They provide jobs for relatives of politicians.

Another Paul
Reply to  John Endicott
January 3, 2019 12:14 pm


Reply to  John Endicott
January 3, 2019 10:37 pm

Oh … and what private business gives out contracts for goods or services at the volume and size as the US government? With virtually no cap on cost overruns, let alone any penalties for failure to deliver said goods and services. Yes, the taxpayers pockets are deepest. There is NO comparison with … any other typical business.

James Clarke
Reply to  John Endicott
January 4, 2019 11:02 am

“Corporate welfare, on the other hand, describes a government’s bestowal of money grants, tax breaks…”

Please do not refer to ‘tax breaks’ as government welfare (or some kind of a subsidy). A tax break is when the government takes less ‘private money’ than they threatened to take. A subsidy or welfare is when the government doles out money to some people that it has taken from other people.

There is a fundamental and important difference. People in a ‘free’ society are raised to believe that they can make their life whatever they want it to be; that the can achieve great things and reap the benefits of private wealth and success. People in a more socialist society are raised to believe that all material wealth belongs to the government and all material benefits are bestowed by the good graces of the central authority.

When we equate tax breaks with welfare, we are buying into the language of the New Socialist World Order, and they win another small victory!

John Endicott
Reply to  James Clarke
January 4, 2019 11:34 am

I was quoting a definition copied from online. Just google “corporate welfare” and you’ll find that very definition and/or others just like it. Don’t confuse “corporate welfare” with “subsidy” the two are not the same thing (while the later is one form of the former, not all of the former is the later). while a tax break is not, strictly speaking, a subsidy (as you say, and I agree, it is taking less of other peoples money, it is not giving them money that they did not first earn) it can be “special favorable treatment” if it’s a narrowly targeted tax break designed specifically for the benefit of particular corporate interests.

Tax breaks on EVs for example are designed to benefit EV companies over their non-EV competition (Ie incentivize people to buy EVs instead of traditional ICE vehicles) and are very much “corporate welfare” even though they aren’t strictly speaking a “subsidy”. or, for another example where tax breaks are a form of corporate welfare: Amazon – Amazon stands to get nearly $2.5 billion in tax breaks and other incentives as part of its deals to open up two new offices. Many of those tax breaks and other incentives are specifically for Amazon’s benefit to lure them to picking those locations for their new HQ.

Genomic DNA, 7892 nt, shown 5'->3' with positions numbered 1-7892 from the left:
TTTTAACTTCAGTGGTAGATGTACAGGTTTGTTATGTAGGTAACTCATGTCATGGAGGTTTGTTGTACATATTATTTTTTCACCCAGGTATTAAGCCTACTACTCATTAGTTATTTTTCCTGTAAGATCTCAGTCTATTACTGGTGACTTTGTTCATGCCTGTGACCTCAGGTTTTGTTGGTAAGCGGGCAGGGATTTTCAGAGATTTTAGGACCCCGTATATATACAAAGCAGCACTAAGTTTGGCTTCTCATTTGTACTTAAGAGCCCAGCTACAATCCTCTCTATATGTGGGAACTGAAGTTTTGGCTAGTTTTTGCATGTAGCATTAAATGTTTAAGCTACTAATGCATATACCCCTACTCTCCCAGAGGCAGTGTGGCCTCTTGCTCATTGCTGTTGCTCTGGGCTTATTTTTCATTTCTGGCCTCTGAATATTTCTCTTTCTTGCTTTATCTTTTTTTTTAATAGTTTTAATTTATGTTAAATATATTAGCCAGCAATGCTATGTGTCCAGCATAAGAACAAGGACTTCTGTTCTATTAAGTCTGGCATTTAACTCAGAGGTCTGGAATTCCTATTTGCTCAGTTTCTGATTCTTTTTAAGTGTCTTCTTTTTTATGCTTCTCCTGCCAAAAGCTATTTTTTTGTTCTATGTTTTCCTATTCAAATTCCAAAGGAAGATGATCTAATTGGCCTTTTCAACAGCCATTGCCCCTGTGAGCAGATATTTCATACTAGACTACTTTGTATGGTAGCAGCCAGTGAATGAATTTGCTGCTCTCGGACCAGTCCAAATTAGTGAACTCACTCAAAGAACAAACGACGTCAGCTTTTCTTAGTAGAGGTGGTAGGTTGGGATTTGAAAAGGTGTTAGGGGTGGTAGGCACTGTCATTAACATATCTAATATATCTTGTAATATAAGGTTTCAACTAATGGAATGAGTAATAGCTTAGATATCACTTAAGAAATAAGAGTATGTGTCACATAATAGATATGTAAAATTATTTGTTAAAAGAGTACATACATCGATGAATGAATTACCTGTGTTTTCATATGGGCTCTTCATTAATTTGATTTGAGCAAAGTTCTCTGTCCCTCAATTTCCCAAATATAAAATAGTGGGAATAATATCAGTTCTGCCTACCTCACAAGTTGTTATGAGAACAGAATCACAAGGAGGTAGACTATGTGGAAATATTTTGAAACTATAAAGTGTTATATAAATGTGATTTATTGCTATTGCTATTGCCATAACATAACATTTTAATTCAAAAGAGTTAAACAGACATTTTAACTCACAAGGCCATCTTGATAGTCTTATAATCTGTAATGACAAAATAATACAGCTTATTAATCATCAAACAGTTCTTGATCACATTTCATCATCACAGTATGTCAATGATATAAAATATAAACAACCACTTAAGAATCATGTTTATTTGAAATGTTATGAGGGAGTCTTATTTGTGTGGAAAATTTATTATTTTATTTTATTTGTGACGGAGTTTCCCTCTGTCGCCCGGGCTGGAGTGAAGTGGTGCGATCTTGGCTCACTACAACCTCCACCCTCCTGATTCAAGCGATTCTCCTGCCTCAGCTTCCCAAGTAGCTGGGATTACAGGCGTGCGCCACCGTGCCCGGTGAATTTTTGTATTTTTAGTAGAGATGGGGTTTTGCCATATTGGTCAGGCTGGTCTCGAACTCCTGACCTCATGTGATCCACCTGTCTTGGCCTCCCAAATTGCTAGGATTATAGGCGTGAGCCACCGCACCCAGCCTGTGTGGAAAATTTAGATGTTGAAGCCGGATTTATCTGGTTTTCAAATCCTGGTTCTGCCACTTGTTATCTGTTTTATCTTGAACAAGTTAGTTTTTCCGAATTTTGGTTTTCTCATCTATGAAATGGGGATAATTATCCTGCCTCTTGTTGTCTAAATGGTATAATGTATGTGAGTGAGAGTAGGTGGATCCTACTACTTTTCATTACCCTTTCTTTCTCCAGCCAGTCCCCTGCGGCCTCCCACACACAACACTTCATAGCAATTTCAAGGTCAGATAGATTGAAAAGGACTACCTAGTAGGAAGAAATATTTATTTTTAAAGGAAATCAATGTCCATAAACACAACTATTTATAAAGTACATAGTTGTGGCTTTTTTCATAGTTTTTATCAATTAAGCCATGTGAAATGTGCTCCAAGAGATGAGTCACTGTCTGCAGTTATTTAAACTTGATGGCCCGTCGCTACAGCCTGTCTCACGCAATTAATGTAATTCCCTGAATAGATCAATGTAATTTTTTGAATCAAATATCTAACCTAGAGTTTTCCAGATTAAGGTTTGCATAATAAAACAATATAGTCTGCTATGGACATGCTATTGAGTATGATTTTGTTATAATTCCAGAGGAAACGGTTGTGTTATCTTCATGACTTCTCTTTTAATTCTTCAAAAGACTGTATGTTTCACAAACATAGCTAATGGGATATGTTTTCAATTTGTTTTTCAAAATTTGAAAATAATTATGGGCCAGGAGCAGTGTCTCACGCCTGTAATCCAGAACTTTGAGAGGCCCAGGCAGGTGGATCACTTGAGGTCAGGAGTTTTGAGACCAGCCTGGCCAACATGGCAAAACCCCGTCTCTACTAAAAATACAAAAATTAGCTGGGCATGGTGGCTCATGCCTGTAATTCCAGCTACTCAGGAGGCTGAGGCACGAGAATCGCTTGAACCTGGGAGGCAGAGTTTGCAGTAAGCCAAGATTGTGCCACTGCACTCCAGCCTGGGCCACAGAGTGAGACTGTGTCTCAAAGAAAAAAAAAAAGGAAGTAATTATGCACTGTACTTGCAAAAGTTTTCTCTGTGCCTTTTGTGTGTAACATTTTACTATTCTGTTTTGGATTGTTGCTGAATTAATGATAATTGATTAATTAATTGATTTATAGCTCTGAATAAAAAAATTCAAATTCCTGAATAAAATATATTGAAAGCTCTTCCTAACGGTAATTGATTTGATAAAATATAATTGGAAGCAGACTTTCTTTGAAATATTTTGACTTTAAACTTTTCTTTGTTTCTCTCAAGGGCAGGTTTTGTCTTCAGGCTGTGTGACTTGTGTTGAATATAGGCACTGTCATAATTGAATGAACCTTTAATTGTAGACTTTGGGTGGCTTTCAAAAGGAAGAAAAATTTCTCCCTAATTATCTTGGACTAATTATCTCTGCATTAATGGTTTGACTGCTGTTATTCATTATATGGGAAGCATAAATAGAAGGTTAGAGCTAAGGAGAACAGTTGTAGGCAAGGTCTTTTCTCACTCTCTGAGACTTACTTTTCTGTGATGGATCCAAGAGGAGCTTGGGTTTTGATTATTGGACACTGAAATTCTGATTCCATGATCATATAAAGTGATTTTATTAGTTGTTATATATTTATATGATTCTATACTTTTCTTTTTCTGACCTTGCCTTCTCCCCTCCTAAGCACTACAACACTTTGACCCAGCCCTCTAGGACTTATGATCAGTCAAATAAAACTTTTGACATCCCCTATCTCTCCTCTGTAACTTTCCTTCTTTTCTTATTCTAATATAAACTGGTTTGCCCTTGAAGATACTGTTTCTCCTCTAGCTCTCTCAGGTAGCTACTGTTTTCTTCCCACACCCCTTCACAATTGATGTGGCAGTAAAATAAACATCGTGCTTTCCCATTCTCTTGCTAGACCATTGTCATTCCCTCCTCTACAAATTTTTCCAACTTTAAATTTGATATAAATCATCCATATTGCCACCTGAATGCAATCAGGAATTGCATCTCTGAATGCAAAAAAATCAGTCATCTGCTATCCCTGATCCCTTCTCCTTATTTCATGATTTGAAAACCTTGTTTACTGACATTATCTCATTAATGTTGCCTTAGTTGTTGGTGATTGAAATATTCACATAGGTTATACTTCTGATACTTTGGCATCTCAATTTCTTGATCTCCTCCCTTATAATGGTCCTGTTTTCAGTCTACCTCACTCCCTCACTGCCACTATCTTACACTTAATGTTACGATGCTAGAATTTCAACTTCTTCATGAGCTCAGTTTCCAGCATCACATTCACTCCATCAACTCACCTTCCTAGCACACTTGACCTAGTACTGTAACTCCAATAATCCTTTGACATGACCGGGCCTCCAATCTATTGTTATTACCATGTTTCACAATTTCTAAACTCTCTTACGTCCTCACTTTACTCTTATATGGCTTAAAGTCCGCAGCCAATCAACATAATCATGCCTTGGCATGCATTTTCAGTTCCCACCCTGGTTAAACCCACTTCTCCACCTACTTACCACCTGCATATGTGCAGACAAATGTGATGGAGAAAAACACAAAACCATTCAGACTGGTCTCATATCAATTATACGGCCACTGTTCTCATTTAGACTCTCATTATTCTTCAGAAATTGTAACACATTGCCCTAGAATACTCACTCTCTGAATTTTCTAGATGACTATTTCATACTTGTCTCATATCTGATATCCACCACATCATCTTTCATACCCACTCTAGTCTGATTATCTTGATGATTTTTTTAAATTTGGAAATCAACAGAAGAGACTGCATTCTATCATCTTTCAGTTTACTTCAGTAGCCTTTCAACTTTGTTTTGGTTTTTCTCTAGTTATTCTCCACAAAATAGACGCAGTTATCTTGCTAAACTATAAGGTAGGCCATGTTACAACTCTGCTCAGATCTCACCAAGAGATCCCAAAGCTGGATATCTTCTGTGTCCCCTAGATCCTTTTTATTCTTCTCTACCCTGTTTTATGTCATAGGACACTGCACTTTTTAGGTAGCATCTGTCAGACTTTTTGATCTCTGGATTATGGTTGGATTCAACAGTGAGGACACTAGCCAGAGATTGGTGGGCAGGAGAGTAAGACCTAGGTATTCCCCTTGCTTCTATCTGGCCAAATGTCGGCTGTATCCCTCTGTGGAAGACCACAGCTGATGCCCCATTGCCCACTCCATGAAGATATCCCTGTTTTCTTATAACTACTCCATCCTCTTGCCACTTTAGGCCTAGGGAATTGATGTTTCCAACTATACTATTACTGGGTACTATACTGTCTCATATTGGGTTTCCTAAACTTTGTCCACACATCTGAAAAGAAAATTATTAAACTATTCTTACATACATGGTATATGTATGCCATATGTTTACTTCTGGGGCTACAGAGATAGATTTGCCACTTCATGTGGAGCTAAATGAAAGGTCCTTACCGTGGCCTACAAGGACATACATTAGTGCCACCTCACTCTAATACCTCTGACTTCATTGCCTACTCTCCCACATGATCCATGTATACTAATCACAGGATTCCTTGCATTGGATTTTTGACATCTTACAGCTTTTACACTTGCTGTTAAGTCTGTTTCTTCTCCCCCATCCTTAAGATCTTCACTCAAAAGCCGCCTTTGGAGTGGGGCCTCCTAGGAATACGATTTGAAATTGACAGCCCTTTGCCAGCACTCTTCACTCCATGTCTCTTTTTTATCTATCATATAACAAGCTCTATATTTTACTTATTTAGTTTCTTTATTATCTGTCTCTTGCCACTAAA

Reply to  Kenji
January 3, 2019 2:40 pm

Eisenhower warned about government funding of science in 1961 in his MIC speech, saying we were in danger of being ruled by a scientific elite. Little did he know the science would be manipulated to serve the technocrats political agenda

Reply to  Pft
January 3, 2019 4:00 pm

My understanding was that was exactly what Eisenhower did know.

Fact is that almost everybody has a paymaster somewhere. Spencer and Christy are somewhat unusual in that their results often conflict with what is wanted by their political paymasters and associated cronies. But Spencer and Christy don’t bend their scientific ethics like a green reed in the breeze.

January 3, 2019 9:10 am

Seems to me that the warmest spots are always the areas with the least number of temperature sensors.

Reply to  wws
January 3, 2019 10:44 am

sure does. interesting, that..

Reply to  wws
January 3, 2019 3:42 pm

This is a satellite view.

Reply to  wws
January 4, 2019 12:23 pm


What you mean I would understand if the head post was talking about e.g. radiosondes.

But here, satellites are measuring 60 GHz emissions by O2 molecules, and I hope you will agree upon their rather uniform repartition within the lower troposphere.

R Shearer
January 3, 2019 9:30 am

I hope my old bones and body lasts long enough to experience a 0.5C warming from here.

Never mind, I’ll just take a hot bath.

Reply to  R Shearer
January 3, 2019 10:21 am

R Shearer

My thoughts are the same as yours. The second we hit the mythical 1.5C warming, and nothing disastrous happens to the planet, does that mean the end of the IPCC? In which case we can say “told you so”.

I sure hope so and the sooner we get there the better as far as I’m concerned.

The alternative is that the planet is plunged into global cooling and despite we sceptics not wanting it we can always say “told you so” then as well.

Win, win really…….. 🙂

Reply to  HotScot
January 3, 2019 12:20 pm

Hot Scot,

Clearly, you just don’t understand (:-)).

When (if) we have reached the 1.5C increase over the pre-industrial era, there won’t be sudden catastrophes. I wish everyone understood that. The 1.5C increase is a pre-condition.

We will, however, have “baked-in” the conditions leading to catastrophes 50, 100 or 200 years from now, when no one will be around to be held responsible for their irresponsible projections.

There is a fair amount of sarcasm in my comment, as well as some truth.

Gary Pearse
Reply to  Retired_Engineer_Jim
January 3, 2019 2:14 pm